I don’t know who's to blame. Can I still claim injury compensation?
If you've been injured in a cycling accident and you're unsure who is responsible, you may still be able to make a claim for compensation.
In order to make a compensation claim, it is necessary to establish that another party is legally responsible (liable) for your injuries.
Establishing liability for a cycling accident can be a complex process and it will depend on the circumstances of the accident.
In some cases, liability may be clear-cut. For example, if a driver runs a red light and hits a cyclist in the process, it is likely that the driver will be found to be at fault.
Liability may be harder to ascertain if an unknown person caused the accident, for example where a negligent driver flees the scene. Another scenario is where more than one person is to blame, perhaps where the cyclist also behaved irresponsibly or did something that contributed to their injuries.
When seeking to establish liability, a personal injury solicitor will gather as much evidence as possible, including witness statements, photos and CCTV footage. A medical assessment will determine the extent of the injuries and their impact on the cyclist's life.
Liability is then established based on the balance of probabilities, which means that the party who is more likely to have caused the accident will be held responsible.
What if the other party is untraceable?
It is still possible to make a claim even if the other party cannot be identified, in a hit-and-run accident for example.
Your solicitor will work with the police to identify the person responsible where possible. If the driver or other road user is located and they have a valid insurance policy, then a claim can be made as against the driver's insurance company.
If the negligent party cannot be traced or they are uninsured, then it may be possible to make a claim through the Motor Insurers' Bureau.
Motor Insurers' Bureau (MIB)
The Motor Insurers' Bureau (MIB) is a non-profit organisation established in the UK to compensate victims of accidents caused by uninsured or untraced motorists. The MIB was set up to ensure that victims of accidents involving uninsured or untraced drivers would not be left without any financial compensation. The MIB is funded by the motor insurance industry, and its activities are regulated by the UK government.
What if I was partly to blame for the accident?
Contributory negligence is the term used to describe when a claimant is partly at fault for their own injuries.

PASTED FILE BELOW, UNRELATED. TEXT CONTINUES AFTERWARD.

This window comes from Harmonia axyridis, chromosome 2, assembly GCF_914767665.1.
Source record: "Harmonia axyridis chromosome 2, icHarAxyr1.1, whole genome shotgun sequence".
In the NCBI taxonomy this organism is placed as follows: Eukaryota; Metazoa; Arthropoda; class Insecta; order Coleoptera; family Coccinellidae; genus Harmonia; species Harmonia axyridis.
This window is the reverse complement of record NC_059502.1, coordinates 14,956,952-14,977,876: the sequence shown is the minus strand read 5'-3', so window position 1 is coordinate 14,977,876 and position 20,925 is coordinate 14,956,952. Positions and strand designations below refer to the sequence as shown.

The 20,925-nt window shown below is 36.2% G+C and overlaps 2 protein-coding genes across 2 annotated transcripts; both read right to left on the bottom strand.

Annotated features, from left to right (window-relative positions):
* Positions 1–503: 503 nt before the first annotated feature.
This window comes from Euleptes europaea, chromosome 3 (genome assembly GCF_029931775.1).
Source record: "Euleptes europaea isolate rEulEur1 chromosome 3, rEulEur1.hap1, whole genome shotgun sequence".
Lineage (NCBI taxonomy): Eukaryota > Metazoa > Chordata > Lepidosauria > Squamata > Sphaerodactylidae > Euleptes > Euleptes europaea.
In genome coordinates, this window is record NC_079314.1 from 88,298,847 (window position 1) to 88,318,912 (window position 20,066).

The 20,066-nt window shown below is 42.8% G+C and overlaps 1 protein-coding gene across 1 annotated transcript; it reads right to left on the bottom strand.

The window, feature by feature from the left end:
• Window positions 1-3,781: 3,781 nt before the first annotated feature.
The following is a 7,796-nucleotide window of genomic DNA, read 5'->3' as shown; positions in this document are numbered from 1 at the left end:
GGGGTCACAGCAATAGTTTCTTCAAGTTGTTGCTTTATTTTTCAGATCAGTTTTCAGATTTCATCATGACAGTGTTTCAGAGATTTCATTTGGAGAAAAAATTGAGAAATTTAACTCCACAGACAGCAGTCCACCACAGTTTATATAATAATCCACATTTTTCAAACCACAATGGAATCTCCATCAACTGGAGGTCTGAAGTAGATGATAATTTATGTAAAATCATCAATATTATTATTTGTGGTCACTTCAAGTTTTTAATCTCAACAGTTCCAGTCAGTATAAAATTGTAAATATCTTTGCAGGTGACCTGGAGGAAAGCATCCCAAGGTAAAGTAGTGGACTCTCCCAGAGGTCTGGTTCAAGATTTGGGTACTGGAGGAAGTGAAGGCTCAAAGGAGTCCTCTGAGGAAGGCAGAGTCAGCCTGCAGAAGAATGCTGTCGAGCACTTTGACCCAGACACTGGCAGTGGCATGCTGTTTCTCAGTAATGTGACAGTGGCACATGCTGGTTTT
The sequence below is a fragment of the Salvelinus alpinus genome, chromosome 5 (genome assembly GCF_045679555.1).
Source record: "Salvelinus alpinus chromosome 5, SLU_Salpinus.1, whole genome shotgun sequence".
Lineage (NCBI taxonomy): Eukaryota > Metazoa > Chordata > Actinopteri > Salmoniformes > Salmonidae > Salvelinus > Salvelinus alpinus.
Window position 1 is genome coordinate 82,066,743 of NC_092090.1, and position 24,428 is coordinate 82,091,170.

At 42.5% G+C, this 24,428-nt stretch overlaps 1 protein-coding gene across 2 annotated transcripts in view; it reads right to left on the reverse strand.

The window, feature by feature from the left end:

If a cyclist is involved in an accident with a motorist and is not wearing a helmet, for example, the motorist's insurance company may argue that the cyclist was partially responsible for their injuries because they did not take reasonable precautions to protect themselves.
Other examples of contributory negligence might be when a cyclist is injured when running a red light, being distracted by adjusting a fitness tracker, or when wearing headphones.
In such cases, the amount of compensation that the cyclist can recover may be reduced to reflect their level of contribution to the accident. This reduction is typically determined by a court and is based on the degree to which the cyclist's actions contributed to their injuries (apportionment of blame).
If a cyclist is found to be partially responsible for their injuries, they may receive a reduced amount of compensation. For example, if a driver is found to be 60% responsible for a collision and a cyclist 40% responsible, the cyclist will receive 60% of the compensation they would otherwise have received.
Even if a cyclist did not contribute to the event that caused their injury, they may still be found to have contributed to their injuries if they failed to take steps to avoid harm, such as not wearing a helmet.
Split liability agreement
A split liability agreement is a legal arrangement between parties involved in an accident in which each party accepts responsibility for a portion of the damages. In cases where both parties have contributed to an accident, the parties and their insurers may negotiate a settlement in which each party accepts a percentage of the blame, known as a split liability agreement.
Split liability agreements can help avoid lengthy legal proceedings and ensure that each party pays a fair amount towards the damages.